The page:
In just a few days, this newspaper will be 84 years old. In its first issue, dated October 6, 1933, it was underlined that the new publication would be geared to the new generation of Ukrainians born and raised here in North America and would strive to keep them engaged in the Ukrainian community. The English-language newspaper was also meant to be used to tell the English-speaking world around us about our ancestral homeland – most importantly at the time of its founding, about the genocidal famine, the Holodomor, that ultimately killed millions in Ukraine. Now, nearly eight and a half decades later, The Ukrainian Weekly can say that it has faithfully and proudly served several generations of readers in our community.
The National Newspaper Association – a trade association whose mission is “to protect, promote and enhance America’s community newspapers” – notes: “the distinguishing characteristic of a community newspaper is its commitment to serving the information needs of a particular community.” That community, the NNA explains, “is defined by the community’s members and a shared sense of belonging. A community may be geographic, political, social or religious. A community newspaper may be published once a week or daily. Some community newspapers exist only in cyberspace. Any newspaper that defines itself as committed to serving a particular community many be defined as a ‘community newspaper.’ ”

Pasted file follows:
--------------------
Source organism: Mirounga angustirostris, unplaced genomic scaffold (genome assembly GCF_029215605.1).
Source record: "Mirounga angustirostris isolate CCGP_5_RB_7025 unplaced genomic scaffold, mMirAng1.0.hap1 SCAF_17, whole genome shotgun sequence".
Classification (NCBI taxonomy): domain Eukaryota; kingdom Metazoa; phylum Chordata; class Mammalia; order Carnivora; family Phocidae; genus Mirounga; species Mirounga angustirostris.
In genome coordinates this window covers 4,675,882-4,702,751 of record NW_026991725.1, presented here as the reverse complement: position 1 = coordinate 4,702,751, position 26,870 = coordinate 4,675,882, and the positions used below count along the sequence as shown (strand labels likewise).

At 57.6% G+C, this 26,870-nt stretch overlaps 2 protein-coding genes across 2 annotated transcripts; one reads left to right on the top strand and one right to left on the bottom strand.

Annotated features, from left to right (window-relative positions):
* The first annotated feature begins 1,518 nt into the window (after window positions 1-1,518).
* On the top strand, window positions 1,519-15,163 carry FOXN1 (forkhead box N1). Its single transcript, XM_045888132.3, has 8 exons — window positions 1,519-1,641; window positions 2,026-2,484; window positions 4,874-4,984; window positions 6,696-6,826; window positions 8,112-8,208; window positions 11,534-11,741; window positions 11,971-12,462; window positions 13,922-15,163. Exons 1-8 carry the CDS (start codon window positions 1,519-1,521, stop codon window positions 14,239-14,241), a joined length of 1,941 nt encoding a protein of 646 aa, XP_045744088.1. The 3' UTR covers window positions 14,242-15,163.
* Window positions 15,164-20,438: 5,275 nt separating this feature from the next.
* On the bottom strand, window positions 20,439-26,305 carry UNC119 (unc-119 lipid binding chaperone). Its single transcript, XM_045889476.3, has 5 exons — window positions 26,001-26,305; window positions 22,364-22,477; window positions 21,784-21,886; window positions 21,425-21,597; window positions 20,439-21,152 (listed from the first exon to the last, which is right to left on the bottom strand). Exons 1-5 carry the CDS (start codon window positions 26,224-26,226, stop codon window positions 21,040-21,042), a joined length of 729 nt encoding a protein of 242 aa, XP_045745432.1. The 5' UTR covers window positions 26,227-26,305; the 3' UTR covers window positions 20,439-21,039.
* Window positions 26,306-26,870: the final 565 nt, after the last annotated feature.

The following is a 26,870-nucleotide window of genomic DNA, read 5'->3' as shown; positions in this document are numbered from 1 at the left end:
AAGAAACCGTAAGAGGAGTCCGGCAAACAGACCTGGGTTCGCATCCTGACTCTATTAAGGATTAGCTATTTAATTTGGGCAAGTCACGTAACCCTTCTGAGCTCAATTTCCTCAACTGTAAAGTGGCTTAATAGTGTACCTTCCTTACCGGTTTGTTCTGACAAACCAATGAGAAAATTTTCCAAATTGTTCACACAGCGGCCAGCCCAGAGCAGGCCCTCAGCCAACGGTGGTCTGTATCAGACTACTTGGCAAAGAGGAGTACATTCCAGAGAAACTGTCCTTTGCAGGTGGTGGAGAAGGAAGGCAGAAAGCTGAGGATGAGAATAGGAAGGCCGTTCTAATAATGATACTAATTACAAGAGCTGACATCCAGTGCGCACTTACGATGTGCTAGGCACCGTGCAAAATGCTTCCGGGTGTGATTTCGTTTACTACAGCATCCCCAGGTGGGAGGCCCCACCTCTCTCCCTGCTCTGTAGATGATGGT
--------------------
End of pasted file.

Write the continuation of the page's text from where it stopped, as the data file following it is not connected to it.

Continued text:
Clearly then, The Ukrainian Weekly, as well as its sister publication, Svoboda (founded back in 1893), are community newspapers. In that role, we publish news both about and for our community. Thus, you read news about what our local “hromady” (communities) are doing, as well as news from Ukraine – including reports by our Kyiv-based correspondent – that you are not be able to get anywhere else. The keystone of our community reporting is the involvement of local activists who share information from their areas and thus are our partners in community journalism. We are ever grateful to them!
In more than 4,300 issues published to date, The Ukrainian Weekly has rallied our community behind national causes, such as independence for Ukraine, the defense of human rights activists, the erection of the Taras Shevchenko monument in Washington, the creation of Ukrainian studies chairs at Harvard, the establishment of the U.S. Commission on the Ukraine Famine, international recognition of the Holodomor as genocide and the construction of the Holodomor Memorial in Washington. What’s more, since January 1991 – even before Ukraine re-established its independence – The Weekly’s Ukrainian American journalists based in Kyiv have reported the news especially for our readers. It’s a track record we’re immensely proud of, and a record we hope to build on.
As The Weekly turns 84, we thank our loyal subscribers – generations of them – for supporting our work and appreciating the import of a community newspaper. With the continuing support of our dear readers and the patronage of our publisher, the Ukrainian National Association, our community newspaper will continue to be there for you.